Like the Bard himself, Ethan Dickler was inspired by a muse of fire when he sat down to write a paper for Policy Making Process (PA 874). Instead of a dry report on social construction theory, Dickler turned out a Shakespearean meditation on the power of public policy to shape political behavior, using Richard III, a play about one of literature’s most power-hungry bad guys, as his starting point.
But while a muse is a potent motivator, it’s also nice to have a really good writing prompt. In PA 874, Associate Professor Manny Teodoro urges students to avoid rote summaries and instead concisely demonstrate their familiarity with the material.
“I tell students to write no more than two pages,” he said. “But I remind them: that doesn’t mean they have to write two pages. After all, brevity is the soul of wit. If they can make the point in one page, or maybe in a cartoon, or a poem, that’s awesome.”
Dickler, a first-year student in the La Follette School’s Master of Public Affairs (MPA) program, found the open-ended assignment liberating.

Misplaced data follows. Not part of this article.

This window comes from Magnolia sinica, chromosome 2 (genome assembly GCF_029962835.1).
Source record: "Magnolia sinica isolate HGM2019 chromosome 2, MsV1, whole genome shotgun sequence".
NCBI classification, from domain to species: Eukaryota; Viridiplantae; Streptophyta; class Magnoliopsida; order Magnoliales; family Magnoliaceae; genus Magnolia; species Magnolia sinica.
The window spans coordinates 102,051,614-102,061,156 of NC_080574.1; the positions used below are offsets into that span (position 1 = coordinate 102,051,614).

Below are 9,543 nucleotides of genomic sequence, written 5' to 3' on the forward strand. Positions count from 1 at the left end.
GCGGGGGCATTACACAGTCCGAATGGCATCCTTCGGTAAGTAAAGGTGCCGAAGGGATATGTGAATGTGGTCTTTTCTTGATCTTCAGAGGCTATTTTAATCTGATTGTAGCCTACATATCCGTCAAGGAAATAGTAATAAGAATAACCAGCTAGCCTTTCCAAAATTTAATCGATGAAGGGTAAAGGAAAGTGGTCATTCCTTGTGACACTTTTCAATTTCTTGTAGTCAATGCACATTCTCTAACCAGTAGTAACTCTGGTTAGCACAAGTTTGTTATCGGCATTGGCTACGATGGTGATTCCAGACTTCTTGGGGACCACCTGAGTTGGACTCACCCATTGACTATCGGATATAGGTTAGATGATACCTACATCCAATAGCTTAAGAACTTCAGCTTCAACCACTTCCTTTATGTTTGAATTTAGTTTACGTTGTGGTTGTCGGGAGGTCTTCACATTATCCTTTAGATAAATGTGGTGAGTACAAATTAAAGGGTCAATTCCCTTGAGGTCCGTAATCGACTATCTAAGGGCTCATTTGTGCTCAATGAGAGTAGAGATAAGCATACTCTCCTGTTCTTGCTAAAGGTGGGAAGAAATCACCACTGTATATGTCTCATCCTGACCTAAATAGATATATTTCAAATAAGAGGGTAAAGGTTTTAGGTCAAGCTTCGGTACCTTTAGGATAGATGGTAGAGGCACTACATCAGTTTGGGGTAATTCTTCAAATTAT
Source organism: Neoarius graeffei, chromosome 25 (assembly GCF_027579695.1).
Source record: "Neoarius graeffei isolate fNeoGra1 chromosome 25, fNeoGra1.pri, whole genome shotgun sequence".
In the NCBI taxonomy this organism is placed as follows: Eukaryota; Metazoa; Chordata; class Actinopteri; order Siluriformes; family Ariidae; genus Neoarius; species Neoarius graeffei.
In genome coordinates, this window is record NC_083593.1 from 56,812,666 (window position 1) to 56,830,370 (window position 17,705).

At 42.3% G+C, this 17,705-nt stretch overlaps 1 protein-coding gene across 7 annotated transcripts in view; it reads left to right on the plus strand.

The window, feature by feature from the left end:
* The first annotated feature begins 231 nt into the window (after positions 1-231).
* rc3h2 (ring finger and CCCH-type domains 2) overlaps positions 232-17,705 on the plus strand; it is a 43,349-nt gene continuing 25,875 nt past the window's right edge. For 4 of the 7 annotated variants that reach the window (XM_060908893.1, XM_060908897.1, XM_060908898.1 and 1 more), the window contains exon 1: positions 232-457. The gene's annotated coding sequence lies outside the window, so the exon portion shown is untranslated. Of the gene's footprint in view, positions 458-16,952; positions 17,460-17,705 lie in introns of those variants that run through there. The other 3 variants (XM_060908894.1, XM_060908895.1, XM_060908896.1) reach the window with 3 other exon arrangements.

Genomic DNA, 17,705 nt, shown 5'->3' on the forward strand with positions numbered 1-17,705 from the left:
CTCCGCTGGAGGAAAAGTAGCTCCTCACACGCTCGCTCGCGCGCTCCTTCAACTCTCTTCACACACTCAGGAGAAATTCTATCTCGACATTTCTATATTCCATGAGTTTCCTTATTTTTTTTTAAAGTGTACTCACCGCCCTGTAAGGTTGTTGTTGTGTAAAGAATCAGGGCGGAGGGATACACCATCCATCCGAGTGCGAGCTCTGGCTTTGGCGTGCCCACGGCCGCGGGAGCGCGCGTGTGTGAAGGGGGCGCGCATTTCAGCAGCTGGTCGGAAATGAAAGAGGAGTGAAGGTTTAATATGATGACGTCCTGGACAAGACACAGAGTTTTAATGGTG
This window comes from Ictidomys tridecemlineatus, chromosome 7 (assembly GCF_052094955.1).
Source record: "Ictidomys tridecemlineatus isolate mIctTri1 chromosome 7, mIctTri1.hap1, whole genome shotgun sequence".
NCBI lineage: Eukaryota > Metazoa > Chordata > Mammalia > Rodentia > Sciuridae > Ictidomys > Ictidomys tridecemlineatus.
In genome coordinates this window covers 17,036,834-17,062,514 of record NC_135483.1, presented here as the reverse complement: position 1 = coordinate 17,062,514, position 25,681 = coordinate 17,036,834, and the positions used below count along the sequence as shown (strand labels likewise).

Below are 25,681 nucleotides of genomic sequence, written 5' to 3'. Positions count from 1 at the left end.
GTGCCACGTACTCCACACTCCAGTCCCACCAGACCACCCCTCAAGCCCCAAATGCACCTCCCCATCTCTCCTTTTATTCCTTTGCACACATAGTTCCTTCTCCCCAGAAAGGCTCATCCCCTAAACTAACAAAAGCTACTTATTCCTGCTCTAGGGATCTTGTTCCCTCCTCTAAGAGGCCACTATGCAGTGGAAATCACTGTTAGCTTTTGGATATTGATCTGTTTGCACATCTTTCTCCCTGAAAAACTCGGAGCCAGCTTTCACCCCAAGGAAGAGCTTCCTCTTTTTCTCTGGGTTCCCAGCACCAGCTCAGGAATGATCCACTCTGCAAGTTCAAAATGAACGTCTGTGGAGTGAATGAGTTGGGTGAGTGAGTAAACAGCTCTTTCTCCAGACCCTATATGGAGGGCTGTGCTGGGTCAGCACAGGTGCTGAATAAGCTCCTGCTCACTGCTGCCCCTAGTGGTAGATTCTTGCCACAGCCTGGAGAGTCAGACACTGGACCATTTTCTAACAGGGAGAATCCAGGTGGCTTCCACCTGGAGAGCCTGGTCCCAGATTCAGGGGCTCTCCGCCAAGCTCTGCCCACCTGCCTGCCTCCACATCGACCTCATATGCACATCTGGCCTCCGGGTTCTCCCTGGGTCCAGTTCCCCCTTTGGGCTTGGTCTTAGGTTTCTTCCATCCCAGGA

“As an undergraduate at UW–Madison, I studied English literature,” he said. “When I started at La Follette in September, I wondered where my interests in English theater would make an appearance, and Professor Teodoro's flexibility in his assignment prompts provided the opportunity.”
Dickler pens iambic pentameter like a true Elizabethan, making a sophisticated argument in the process, complete with citations. Looking out on a new crop of UW–Madison students (Now is the autumn of their discontents), his scheming narrator plans to destroy their political will through bad public policy. But in the end, the theories of prominent researchers convince him that democracy will preserve personal initiative (Alack! Democracy, my old foil/You run contrary to my hopeful goals).
When it comes to good writing about public policy, all the world’s a stage. Teodoro shared the soliloquy in a tweet and, in the social-media version of a standing ovation, three of the cited political scientists liked it. Ethan Dickler, take a bow!
—written by Will Keenan and Ann Shaffer
Original art of William Shakepeare (Rossetti, c.1865) from the Folger Shakespeare Library Digital Image Collection has been modified for this article. The image is licensed under the Creative Commons Attribution-Share Alike 4.0 International license.